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New Butterfly Vario



 
 
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  #231  
Old February 18th 12, 05:35 PM posted to rec.aviation.soaring
Dan Marotta
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Posts: 3,345
Default New Butterfly Vario

I have an old J-8 gyro attitude indicator and a static inverter to feed it
400 cps AC (yup, it was cycles per second before they bestowed the honor on
Prof. Hertz). I'd mount it in my panel but it takes a large hole (80 mm?)
and the weight would probably put my CG past the forward limit or, as a
minimum, break my carbon panel. It's also a totally black sphere except for
the yellow "targets" at the plus and minus 90 degree pitch attitude points,
and there's a yellow horizon line which moves independently of the sphere,
and a yellow airplane symbol. It's probably radio active with radium paint
and, therefore, probably illegal even to own (do I hear black helicopters?).

Somebody make me an offer. It works, but I don't know how much current it
draws... Also, it's so old that most people wouldn't even think that it
works and, therefore, wouldn't think to protest its presence in the panel.
This is a full-fledged mil-spec attitude indicator, not a wimpy turn
indicator...


"Eric Greenwell" wrote in message
...
On 2/17/2012 8:07 PM, Sean Fidler wrote:
Tom,

Why do any gliders have gyro's at all?


40 years ago, almost nobody did, because they were expensive ($1000 for an
AH when gliders cost $20,000), drew an amp, and were big and heavy, and
most people didn't have a real use for it.

Now, they they are cheap ($500 when gliders cost $100,000), use very
little current, and are small and light, so even though people don't have
any greater use for it than 40 years ago, they like the look of it and
think it might help some day. Some power pilots seem to feel naked without
them, having had one for hundreds or thousands of hours in their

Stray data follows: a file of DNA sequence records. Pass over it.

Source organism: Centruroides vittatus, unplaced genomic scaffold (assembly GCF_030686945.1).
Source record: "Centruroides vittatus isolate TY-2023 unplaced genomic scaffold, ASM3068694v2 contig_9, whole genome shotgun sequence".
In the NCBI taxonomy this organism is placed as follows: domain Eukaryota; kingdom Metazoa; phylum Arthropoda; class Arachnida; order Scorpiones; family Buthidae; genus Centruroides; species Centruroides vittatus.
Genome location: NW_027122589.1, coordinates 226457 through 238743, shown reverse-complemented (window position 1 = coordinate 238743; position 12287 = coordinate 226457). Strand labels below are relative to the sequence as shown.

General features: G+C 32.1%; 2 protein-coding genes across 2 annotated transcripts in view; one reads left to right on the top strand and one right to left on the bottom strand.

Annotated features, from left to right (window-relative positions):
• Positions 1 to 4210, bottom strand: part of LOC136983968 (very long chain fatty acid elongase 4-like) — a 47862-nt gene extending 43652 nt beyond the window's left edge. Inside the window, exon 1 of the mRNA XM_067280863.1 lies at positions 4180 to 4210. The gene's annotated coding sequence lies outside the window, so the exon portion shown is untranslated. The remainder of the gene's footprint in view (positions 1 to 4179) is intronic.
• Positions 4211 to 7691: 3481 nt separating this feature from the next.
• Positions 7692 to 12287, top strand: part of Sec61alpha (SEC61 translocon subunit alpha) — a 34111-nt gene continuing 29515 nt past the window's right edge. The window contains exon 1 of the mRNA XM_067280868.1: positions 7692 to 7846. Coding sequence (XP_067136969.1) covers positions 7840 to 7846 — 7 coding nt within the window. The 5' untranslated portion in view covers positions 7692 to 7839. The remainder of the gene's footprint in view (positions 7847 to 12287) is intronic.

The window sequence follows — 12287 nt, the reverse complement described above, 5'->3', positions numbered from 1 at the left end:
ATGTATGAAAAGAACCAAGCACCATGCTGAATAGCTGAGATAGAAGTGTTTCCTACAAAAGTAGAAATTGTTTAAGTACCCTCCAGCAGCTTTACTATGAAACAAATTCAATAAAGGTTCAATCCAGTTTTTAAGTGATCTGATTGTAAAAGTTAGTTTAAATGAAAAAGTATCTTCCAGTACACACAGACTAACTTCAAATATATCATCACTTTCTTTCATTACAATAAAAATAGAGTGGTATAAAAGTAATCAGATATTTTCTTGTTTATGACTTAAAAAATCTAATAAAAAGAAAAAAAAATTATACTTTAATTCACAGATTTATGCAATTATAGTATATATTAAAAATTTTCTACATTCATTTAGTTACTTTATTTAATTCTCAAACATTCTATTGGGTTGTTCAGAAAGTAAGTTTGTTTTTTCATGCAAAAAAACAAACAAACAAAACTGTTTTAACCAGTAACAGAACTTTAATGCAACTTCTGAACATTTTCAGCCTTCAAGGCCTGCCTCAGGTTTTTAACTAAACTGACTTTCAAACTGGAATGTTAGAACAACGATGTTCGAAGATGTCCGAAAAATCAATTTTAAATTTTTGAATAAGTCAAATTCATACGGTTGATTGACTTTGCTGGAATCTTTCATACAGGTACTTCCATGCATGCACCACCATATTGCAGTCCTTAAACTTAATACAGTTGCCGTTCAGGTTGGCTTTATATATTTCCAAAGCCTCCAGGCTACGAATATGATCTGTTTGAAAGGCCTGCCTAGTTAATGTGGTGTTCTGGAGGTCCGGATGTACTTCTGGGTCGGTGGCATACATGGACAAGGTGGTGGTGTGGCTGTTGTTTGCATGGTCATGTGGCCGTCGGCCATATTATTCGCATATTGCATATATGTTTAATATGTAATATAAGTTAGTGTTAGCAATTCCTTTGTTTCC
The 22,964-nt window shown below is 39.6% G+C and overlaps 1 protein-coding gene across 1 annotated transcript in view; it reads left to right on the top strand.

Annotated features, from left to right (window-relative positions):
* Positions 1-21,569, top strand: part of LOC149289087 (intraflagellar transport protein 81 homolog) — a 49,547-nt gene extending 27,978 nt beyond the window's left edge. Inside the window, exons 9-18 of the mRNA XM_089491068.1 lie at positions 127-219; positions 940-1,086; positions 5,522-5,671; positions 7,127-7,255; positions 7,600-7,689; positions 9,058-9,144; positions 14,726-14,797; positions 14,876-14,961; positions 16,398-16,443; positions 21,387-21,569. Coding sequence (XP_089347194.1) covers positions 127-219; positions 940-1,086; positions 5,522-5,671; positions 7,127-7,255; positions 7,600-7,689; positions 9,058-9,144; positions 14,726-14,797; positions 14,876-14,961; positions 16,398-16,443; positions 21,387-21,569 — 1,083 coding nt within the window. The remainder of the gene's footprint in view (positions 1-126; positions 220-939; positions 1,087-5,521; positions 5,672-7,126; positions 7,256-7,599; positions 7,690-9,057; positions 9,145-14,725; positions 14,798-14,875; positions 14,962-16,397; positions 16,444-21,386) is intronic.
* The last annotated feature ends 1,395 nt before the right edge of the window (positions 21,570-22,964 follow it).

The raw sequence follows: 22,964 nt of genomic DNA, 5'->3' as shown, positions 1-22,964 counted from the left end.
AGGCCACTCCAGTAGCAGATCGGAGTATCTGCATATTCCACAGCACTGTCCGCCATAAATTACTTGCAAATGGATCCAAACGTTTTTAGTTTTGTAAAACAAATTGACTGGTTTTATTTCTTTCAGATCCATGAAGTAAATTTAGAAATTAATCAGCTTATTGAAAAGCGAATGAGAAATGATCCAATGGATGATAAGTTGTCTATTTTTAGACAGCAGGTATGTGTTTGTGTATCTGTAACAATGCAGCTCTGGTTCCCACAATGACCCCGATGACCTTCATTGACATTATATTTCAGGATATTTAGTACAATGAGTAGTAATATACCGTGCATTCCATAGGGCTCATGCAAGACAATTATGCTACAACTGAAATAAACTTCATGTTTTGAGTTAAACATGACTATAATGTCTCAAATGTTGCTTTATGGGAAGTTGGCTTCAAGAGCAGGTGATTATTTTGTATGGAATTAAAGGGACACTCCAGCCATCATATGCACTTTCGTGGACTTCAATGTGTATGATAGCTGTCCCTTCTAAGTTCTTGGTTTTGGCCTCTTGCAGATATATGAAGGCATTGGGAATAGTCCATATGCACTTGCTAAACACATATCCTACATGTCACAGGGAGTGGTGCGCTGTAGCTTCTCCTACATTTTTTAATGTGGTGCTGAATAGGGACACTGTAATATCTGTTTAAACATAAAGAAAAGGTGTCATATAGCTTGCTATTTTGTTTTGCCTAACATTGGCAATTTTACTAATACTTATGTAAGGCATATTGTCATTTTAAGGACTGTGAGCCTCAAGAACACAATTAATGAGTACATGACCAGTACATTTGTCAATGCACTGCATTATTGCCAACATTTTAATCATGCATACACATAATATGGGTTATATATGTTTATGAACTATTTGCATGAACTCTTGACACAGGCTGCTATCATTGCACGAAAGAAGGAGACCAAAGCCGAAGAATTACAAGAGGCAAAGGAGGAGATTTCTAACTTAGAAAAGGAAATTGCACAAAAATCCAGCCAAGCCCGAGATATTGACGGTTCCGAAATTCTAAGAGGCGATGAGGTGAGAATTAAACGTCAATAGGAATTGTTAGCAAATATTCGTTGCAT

airplanes.

I used to have a gyro T&B in my panel, because I got it dirt cheap, and it
looked prettier than the empty hole in the panel. I thought, maybe some
day I'll get stupid or have some really bad luck, and maybe it would help
me descend through a wave cloud that closed in. I never worried about
being sucked into a cloud, though.

And some people use them to cloud fly, illegally and legally.

--
Eric Greenwell - Washington State, USA (change ".netto" to ".us" to email
me)


Ads
  #232  
Old February 18th 12, 07:04 PM posted to rec.aviation.soaring
Jim White[_3_]
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Posts: 258
Default New Butterfly Vario

At 16:15 18 February 2012, Dan Marotta wrote:
Chris, I'm going to try to analyze the height trace using the graphical
functions in Microsoft Excel. I'll look for a sudden increase in rate of


climb and make a guess from there. I might say in advance that I'm not
hopeful, but this should be a fun exercise.

Dan

Dan, I do quite a lot of cloud flying mostly to keep current as cloud
flying is allowed in UK competition and sometimes it is necessary to fly in
cloud to stay up.

However....it rarely is faster. I usually find that my climb rate drops as
I enter cloud because the artificial horizon although good is not anything
like as good as the real thing. In my experience if cloud base allows it is
much faster to fly the energy below cloud.

BTW I also find cloud flying fun which is after all the reason I go
flying.

J1M

  #233  
Old February 18th 12, 07:07 PM posted to rec.aviation.soaring
Dan Marotta
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Posts: 3,345
Default New Butterfly Vario

Well, just going on a look-see, it looks like cloud base in one of the
traces was around 17,200 MSL with a top of climb of 24,740 MSL and, in the
other, around 16,000 MSL with a top of climb of 34,480.

So... How'd I do? I'm also thinking that your altitudes might be in meters
and if that's the case, then it might be...

Cloud Base: 1,720 meters, Top of climb: 2,447 meters for the first flight,
and, for the second,